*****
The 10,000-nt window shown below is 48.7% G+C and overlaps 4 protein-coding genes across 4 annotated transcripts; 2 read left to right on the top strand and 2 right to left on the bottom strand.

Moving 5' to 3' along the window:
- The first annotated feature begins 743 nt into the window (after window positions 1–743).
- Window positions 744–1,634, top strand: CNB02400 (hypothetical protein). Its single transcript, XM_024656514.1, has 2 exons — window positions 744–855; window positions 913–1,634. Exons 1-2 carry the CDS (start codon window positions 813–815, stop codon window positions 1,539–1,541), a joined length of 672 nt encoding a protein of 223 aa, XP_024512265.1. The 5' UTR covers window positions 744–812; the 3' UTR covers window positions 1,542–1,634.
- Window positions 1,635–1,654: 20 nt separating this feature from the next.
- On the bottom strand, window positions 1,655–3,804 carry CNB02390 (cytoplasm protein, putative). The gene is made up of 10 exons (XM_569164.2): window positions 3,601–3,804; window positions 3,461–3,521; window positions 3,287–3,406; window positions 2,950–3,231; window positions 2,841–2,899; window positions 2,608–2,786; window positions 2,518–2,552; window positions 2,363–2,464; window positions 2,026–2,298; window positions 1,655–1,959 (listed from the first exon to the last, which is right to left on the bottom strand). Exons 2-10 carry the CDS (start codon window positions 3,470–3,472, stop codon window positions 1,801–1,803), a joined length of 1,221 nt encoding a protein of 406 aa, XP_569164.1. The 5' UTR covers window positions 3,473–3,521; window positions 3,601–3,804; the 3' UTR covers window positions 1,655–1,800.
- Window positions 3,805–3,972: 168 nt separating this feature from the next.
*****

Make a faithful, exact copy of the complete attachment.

The 10,000-nt window shown below is 48.7% G+C and overlaps 4 protein-coding genes across 4 annotated transcripts; 2 read left to right on the top strand and 2 right to left on the bottom strand.

Moving 5' to 3' along the window:
- The first annotated feature begins 743 nt into the window (after window positions 1–743).
- Window positions 744–1,634, top strand: CNB02400 (hypothetical protein). Its single transcript, XM_024656514.1, has 2 exons — window positions 744–855; window positions 913–1,634. Exons 1-2 carry the CDS (start codon window positions 813–815, stop codon window positions 1,539–1,541), a joined length of 672 nt encoding a protein of 223 aa, XP_024512265.1. The 5' UTR covers window positions 744–812; the 3' UTR covers window positions 1,542–1,634.
- Window positions 1,635–1,654: 20 nt separating this feature from the next.
- On the bottom strand, window positions 1,655–3,804 carry CNB02390 (cytoplasm protein, putative). The gene is made up of 10 exons (XM_569164.2): window positions 3,601–3,804; window positions 3,461–3,521; window positions 3,287–3,406; window positions 2,950–3,231; window positions 2,841–2,899; window positions 2,608–2,786; window positions 2,518–2,552; window positions 2,363–2,464; window positions 2,026–2,298; window positions 1,655–1,959 (listed from the first exon to the last, which is right to left on the bottom strand). Exons 2-10 carry the CDS (start codon window positions 3,470–3,472, stop codon window positions 1,801–1,803), a joined length of 1,221 nt encoding a protein of 406 aa, XP_569164.1. The 5' UTR covers window positions 3,473–3,521; window positions 3,601–3,804; the 3' UTR covers window positions 1,655–1,800.
- Window positions 3,805–3,972: 168 nt separating this feature from the next.